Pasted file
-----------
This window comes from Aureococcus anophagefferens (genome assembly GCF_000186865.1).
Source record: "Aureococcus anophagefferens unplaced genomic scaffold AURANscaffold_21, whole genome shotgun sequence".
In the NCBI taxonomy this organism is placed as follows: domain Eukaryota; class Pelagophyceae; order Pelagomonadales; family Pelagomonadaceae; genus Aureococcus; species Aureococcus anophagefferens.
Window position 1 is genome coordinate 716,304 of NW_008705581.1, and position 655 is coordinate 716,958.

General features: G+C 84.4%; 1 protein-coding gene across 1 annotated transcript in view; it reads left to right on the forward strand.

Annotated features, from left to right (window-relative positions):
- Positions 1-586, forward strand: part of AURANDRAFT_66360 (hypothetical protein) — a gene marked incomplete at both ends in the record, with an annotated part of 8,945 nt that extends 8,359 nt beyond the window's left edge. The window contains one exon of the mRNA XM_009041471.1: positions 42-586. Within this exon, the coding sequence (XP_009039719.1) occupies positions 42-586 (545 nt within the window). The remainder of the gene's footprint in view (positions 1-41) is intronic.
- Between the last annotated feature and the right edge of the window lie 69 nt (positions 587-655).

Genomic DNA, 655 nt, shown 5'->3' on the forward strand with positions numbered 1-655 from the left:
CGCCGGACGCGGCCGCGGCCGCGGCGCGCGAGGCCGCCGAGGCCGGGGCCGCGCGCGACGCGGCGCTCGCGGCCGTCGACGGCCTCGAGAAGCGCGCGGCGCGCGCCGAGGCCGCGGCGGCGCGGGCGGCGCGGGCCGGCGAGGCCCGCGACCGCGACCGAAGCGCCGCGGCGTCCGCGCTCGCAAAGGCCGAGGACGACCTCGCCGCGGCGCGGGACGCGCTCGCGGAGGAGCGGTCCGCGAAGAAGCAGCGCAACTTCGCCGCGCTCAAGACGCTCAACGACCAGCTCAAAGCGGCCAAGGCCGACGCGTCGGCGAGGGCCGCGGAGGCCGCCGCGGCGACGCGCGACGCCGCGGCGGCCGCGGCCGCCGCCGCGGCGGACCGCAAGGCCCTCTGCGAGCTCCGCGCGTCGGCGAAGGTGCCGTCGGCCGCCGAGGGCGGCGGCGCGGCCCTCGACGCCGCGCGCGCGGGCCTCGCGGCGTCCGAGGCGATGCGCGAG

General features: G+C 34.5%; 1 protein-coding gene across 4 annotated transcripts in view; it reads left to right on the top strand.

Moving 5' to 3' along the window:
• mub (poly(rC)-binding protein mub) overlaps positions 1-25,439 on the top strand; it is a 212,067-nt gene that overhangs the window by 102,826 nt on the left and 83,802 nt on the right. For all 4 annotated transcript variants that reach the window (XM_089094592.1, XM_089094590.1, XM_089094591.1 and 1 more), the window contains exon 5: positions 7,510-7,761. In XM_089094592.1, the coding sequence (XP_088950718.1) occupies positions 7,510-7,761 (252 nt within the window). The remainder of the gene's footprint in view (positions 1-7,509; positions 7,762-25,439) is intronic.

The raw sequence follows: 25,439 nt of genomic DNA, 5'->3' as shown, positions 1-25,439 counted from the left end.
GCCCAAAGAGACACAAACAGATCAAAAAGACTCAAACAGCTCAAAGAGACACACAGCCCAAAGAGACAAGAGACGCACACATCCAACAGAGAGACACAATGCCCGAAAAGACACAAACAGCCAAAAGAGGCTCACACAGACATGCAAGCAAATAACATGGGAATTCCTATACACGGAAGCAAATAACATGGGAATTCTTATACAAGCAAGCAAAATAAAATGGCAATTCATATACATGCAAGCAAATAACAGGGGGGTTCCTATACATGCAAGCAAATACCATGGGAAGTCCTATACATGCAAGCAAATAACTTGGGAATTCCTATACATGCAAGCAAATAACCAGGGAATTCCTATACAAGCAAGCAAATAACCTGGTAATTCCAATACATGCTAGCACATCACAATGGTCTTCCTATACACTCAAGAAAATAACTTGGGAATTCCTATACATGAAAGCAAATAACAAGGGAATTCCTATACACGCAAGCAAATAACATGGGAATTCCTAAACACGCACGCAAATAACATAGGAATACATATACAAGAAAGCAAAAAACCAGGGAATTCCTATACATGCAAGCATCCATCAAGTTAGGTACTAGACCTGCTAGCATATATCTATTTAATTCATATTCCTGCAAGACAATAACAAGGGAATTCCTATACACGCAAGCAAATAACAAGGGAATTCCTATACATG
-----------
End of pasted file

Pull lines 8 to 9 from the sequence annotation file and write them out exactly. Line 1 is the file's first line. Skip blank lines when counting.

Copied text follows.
- Between the last annotated feature and the right edge of the window lie 69 nt (positions 587-655).

Genomic DNA, 655 nt, shown 5'->3' on the forward strand with positions numbered 1-655 from the left: